Bing Ads Finds Close To Half Of All Mobile Voice Searches Tied To Local Places
In an overview of Bing Ads’ growth at SMX West, Microsoft’s Christi Olson tells marketers that paid search isn’t just about connecting keywords to website visits, it’s about satisfying consumers’ desire to satisfy several tasks at once.
Turning search keywords into action was the main point Christi Olson, Microsoft Bing Ads Evangelist, sought to drive home to audience members during the company’s presentation at this week’s SMX West.
When someone does a search, they’re not just looking for a landing page, they’re looking to make a restaurant reservation or make a purchase. And as marketers demand a clearer sense of how well their search and display ads are working in concert to drive a particular action, the notion of search advertising as separate from other digital channels is no longer part of the equation.
Olson shared the stage with Eric Couch, Bing Ads’ account manager, and Paul Apodaca, the Microsoft unit’s director of Strategy, who all touched on the added services that have been built into the search engine’s marketing over the past several months.
Among the highlights: last year, Bing’s market share has reached to 20 percent — almost twice of what it commanded just five years before, when it attracted an 11 percent share of all searches.
And in its pitch that advertising on Bing isn’t necessarily duplicative of what happens on Google, Olson noted that 12 percent of search queries contain phrases that have not appeared on that dominant platform.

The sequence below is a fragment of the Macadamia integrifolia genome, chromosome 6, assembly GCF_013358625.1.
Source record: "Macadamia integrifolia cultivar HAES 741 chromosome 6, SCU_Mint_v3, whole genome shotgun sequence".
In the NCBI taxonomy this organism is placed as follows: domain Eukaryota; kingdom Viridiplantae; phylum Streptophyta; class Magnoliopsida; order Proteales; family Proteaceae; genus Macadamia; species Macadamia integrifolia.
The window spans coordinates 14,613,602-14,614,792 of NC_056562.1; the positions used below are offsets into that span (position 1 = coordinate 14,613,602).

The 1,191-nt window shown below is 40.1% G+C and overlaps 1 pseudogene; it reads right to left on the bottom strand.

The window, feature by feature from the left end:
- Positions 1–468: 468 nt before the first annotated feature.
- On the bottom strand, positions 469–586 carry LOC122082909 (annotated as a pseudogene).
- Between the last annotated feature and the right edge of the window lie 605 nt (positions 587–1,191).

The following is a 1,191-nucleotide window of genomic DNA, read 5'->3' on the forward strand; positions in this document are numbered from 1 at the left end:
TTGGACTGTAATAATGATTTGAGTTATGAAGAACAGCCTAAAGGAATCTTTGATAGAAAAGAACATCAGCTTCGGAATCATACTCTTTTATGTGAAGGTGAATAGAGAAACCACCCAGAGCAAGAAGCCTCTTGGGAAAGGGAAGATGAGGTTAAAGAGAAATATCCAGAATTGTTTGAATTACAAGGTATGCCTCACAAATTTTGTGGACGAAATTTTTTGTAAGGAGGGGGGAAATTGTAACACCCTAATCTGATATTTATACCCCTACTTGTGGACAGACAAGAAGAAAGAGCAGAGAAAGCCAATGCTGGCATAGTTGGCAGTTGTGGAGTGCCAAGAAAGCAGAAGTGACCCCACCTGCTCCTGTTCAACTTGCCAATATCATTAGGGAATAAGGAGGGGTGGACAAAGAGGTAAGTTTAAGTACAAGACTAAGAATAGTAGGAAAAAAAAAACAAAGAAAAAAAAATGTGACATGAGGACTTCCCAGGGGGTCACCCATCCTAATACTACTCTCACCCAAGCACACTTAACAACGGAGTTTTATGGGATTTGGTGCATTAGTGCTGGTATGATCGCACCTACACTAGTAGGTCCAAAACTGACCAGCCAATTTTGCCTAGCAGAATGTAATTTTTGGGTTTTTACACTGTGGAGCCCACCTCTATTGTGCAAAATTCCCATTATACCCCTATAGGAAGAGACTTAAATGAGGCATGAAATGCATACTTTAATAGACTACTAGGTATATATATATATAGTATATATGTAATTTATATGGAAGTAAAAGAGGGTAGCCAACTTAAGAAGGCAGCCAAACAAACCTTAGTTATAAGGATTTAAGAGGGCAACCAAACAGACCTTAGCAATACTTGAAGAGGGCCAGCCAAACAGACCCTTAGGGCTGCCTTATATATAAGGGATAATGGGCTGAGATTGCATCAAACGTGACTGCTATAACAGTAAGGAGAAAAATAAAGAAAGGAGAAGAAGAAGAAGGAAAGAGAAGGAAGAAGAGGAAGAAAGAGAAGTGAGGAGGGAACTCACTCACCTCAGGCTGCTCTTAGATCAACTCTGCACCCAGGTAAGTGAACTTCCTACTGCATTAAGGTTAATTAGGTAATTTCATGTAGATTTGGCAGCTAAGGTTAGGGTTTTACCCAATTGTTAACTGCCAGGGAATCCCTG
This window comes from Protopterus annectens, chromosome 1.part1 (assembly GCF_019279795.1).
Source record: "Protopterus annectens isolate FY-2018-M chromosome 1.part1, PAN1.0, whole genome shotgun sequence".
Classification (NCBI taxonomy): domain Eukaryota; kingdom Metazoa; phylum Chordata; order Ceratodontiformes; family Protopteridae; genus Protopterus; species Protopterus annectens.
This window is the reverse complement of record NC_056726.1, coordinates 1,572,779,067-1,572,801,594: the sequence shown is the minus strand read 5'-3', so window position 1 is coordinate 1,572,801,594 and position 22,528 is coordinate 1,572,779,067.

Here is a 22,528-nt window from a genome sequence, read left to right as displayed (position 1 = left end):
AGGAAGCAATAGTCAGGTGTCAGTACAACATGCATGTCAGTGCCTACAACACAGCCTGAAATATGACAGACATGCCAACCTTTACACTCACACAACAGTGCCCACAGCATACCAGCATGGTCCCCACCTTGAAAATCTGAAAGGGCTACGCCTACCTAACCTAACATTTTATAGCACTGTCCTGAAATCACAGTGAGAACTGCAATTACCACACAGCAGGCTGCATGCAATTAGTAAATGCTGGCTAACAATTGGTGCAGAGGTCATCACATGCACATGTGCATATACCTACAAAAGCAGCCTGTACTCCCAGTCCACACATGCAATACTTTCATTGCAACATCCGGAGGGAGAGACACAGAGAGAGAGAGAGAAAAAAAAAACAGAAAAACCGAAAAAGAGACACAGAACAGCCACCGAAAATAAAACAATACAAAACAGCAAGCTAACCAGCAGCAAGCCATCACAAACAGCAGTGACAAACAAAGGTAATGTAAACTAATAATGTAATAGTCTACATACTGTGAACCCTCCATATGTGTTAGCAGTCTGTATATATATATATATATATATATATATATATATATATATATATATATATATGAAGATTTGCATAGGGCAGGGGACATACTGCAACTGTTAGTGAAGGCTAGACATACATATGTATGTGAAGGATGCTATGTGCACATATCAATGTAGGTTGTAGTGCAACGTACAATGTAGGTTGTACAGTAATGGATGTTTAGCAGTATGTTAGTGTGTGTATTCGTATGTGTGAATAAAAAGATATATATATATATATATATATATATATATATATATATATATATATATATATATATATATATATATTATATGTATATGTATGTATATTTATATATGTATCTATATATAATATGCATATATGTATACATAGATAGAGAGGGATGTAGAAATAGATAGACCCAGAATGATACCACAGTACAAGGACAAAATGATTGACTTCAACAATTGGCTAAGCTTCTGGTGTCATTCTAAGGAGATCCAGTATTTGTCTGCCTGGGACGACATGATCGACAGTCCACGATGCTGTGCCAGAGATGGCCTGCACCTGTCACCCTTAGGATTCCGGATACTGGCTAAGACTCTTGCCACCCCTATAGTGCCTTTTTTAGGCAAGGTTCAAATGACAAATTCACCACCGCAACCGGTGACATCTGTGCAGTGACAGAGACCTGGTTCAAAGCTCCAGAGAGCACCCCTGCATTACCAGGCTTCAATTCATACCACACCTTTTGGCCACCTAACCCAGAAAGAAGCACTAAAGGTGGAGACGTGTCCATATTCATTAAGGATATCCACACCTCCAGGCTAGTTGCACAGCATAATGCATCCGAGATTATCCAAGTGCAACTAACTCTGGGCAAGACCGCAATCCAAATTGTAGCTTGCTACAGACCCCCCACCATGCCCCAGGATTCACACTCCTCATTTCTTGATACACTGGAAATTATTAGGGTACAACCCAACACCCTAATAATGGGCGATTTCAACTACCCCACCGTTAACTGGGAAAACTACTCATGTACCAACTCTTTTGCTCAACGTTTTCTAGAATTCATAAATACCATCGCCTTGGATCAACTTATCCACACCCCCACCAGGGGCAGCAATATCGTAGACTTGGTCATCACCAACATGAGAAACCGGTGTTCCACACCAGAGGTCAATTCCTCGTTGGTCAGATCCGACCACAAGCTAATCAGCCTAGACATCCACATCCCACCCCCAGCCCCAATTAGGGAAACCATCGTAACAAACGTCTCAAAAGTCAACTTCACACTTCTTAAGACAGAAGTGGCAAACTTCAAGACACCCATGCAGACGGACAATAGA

Overall, it goes to Olson’s case that marketers need to have a full range of channels acting on their behalf if they expect to drive real world outcomes and sales.
GeoMarketing: In your presentation, you said, “Paid search is no longer just about keywords.” What was the broader message to marketers in that statement?
Christi Olson: Paid search is advancing beyond just figuring out the best keywords to drive traffic to your site. It’s looking more broadly at the intersection of keywords and audiences. It’s thinking about user intent, it’s thinking about what is a consumer trying to do in that backend, and while keywords are a part of that, it’s no longer just the words and phrases that you choose.
The question that search marketers need to be asking is, “How do you set up and layer different audiences so that you can identify who’s been to your site and who hasn’t. How do you target them at different points and times?”
How else is the practice of search marketing advancing for businesses?
Search is really about thinking through the actions a consumer might take. The message is to make sure that you understand what consumers want to do. From there, you have to actually focusing on that “in action standpoint.”
To take an even broader perspective, paid search is a small component of your overall marketing advertising mix. And if you’re not on paid social, if you’re not thinking about how it fits into your integrated overall strategy, all the concentration you’re putting into search will have limited results.
Paid search has to be part of an integrated program, right?